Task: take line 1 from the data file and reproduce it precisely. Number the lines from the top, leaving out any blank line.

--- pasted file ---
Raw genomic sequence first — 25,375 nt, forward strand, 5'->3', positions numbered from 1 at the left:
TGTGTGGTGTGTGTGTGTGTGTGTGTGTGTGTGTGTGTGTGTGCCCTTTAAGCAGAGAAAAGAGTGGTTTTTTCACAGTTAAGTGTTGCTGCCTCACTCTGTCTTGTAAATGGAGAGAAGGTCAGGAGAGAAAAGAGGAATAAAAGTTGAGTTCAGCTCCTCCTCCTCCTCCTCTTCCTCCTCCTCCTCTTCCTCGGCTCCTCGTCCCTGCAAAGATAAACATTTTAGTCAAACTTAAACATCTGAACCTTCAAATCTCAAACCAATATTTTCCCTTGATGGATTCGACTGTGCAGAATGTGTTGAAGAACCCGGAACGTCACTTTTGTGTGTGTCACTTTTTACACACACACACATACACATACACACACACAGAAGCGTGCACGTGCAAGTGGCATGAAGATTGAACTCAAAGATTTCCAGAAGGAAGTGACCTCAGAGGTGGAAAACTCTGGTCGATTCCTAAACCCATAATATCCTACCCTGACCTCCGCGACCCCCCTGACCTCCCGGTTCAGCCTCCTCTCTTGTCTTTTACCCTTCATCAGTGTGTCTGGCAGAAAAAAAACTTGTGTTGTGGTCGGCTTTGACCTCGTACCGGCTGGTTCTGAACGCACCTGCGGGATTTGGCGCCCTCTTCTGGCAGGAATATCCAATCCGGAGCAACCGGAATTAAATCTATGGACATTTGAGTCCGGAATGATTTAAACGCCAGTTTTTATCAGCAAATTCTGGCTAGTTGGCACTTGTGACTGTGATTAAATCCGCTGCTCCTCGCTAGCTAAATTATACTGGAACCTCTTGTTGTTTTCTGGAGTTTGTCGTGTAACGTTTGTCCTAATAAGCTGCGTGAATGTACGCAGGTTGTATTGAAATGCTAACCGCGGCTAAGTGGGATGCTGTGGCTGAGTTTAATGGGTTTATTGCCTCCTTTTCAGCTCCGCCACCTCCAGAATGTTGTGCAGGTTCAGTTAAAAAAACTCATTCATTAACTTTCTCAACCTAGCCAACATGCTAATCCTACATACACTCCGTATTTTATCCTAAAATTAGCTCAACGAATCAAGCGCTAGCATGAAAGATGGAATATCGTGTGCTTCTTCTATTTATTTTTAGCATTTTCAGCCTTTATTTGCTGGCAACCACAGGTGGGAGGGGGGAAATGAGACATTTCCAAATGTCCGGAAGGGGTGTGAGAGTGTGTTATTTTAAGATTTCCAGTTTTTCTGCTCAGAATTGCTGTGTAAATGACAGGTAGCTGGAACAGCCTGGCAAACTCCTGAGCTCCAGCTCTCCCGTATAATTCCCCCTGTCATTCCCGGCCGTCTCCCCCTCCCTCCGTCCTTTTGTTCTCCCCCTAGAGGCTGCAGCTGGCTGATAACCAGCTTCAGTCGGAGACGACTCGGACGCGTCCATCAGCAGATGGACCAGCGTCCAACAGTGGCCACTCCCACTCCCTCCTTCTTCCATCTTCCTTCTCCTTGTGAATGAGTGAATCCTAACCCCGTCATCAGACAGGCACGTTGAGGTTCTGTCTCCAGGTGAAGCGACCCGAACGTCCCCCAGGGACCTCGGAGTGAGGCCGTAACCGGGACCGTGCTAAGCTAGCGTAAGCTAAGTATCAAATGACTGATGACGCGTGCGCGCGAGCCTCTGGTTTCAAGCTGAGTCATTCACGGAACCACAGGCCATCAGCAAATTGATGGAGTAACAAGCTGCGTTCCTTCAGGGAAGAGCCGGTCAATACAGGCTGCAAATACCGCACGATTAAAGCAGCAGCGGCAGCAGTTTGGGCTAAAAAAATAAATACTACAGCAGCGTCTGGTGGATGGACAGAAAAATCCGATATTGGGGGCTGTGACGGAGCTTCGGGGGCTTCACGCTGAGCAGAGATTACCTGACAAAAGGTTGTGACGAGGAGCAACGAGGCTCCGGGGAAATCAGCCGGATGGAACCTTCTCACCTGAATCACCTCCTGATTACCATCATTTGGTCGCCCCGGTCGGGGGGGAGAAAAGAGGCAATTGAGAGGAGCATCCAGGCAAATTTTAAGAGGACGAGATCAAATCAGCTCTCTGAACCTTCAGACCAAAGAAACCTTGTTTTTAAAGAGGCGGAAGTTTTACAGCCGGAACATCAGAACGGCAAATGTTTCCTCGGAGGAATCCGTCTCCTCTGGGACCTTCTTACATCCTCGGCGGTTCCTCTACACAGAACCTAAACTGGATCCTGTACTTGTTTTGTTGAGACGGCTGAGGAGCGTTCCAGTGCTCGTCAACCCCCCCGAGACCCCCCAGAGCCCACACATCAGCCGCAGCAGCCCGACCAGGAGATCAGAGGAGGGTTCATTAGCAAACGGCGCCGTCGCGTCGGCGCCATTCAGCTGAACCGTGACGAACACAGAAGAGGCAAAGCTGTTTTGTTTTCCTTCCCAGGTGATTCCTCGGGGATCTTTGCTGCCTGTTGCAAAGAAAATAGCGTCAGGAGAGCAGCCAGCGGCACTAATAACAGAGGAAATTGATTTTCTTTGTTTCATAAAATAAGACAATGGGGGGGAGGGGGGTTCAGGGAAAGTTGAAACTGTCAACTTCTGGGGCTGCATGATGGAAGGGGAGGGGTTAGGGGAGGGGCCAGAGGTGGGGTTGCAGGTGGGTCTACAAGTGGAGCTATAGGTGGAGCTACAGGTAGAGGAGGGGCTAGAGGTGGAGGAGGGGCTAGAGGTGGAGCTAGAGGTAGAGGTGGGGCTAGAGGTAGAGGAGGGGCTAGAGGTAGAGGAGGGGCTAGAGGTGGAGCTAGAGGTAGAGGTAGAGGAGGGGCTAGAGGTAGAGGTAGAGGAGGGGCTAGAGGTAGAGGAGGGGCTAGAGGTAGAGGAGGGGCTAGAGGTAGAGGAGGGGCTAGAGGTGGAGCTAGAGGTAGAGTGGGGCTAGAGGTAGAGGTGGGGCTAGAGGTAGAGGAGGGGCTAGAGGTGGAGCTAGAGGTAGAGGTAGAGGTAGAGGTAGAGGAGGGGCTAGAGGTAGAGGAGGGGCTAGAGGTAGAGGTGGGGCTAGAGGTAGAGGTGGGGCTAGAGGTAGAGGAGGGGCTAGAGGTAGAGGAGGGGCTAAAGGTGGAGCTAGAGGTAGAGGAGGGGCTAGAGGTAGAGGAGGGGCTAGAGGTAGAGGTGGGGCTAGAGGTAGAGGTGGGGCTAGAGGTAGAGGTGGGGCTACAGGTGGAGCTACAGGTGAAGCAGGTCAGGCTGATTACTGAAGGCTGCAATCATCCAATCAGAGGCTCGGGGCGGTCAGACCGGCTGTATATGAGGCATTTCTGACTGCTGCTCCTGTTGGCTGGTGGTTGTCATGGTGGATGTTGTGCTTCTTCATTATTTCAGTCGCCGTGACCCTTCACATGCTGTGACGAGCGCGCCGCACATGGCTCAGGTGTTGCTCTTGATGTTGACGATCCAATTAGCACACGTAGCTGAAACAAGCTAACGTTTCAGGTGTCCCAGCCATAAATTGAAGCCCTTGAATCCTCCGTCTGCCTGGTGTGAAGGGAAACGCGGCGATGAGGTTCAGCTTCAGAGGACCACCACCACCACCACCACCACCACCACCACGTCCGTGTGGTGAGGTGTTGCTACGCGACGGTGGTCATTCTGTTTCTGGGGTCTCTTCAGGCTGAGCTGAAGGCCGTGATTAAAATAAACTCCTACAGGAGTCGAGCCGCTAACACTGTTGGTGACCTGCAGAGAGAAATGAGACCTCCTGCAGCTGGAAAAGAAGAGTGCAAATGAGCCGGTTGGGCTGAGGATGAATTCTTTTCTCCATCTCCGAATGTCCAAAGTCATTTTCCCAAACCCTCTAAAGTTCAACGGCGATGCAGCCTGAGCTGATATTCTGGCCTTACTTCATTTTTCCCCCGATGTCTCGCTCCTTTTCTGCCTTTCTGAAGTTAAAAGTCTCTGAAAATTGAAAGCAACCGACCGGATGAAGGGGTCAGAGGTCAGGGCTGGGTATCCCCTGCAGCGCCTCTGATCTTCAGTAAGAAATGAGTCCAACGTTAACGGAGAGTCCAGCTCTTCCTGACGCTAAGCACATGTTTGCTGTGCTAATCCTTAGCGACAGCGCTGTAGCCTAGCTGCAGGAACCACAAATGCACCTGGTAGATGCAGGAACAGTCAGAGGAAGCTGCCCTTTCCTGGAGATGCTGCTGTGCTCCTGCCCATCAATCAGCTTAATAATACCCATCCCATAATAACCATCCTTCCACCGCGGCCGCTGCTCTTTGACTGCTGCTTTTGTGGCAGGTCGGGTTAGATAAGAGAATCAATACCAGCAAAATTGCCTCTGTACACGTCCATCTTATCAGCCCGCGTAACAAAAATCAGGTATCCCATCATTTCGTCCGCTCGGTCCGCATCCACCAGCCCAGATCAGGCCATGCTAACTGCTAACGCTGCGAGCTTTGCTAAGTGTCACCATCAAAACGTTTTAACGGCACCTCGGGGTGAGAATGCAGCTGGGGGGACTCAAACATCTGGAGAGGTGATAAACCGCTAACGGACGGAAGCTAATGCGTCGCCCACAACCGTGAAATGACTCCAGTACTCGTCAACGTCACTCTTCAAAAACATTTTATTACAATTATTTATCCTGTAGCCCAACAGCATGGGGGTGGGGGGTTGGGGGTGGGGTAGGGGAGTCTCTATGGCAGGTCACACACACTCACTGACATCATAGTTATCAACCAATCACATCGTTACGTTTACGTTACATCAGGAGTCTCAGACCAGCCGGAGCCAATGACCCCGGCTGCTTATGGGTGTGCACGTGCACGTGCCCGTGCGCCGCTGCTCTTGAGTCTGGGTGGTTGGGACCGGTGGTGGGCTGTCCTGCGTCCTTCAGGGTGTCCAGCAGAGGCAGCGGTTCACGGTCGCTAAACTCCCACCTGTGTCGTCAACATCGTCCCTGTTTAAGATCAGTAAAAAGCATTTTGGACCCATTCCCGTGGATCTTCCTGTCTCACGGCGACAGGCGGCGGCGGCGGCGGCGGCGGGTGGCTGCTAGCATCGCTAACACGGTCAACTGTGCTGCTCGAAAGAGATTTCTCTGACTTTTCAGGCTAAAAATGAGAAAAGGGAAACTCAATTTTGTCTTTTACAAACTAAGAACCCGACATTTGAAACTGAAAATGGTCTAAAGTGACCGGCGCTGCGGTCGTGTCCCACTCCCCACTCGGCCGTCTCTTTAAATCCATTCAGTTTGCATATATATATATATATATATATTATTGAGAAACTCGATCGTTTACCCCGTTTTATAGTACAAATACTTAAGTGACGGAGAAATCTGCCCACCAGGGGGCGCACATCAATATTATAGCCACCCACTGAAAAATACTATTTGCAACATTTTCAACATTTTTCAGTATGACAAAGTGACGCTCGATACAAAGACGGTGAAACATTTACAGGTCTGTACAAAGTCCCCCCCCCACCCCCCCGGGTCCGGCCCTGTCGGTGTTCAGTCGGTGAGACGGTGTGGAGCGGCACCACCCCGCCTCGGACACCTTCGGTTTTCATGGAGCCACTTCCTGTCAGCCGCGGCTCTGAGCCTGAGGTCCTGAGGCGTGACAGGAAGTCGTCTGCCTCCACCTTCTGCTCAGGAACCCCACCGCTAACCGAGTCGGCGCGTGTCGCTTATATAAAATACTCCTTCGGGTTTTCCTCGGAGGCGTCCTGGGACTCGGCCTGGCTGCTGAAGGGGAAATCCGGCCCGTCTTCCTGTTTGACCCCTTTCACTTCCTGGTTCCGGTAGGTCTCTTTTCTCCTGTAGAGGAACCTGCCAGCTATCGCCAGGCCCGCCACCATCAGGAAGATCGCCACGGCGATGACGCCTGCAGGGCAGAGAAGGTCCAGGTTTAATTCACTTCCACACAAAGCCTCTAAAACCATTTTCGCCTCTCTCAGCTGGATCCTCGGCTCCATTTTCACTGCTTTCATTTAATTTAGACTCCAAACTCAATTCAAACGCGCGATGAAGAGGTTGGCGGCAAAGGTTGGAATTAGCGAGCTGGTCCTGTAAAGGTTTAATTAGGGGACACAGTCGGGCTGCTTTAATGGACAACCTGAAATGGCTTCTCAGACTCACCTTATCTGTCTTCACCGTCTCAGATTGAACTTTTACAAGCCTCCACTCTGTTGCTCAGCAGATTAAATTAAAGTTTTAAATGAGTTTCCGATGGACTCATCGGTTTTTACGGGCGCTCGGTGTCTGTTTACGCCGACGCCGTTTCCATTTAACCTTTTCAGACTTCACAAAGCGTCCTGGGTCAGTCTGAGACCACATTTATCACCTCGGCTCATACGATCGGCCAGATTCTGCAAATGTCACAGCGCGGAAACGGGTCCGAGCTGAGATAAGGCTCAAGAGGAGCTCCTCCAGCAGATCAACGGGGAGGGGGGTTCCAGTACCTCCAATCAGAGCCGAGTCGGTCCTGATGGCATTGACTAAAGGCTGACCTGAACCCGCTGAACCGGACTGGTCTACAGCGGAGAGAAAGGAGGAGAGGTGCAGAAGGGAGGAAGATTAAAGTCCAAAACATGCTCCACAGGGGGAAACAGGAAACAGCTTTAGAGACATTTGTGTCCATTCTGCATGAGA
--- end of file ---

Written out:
Raw genomic sequence first — 25,375 nt, forward strand, 5'->3', positions numbered from 1 at the left: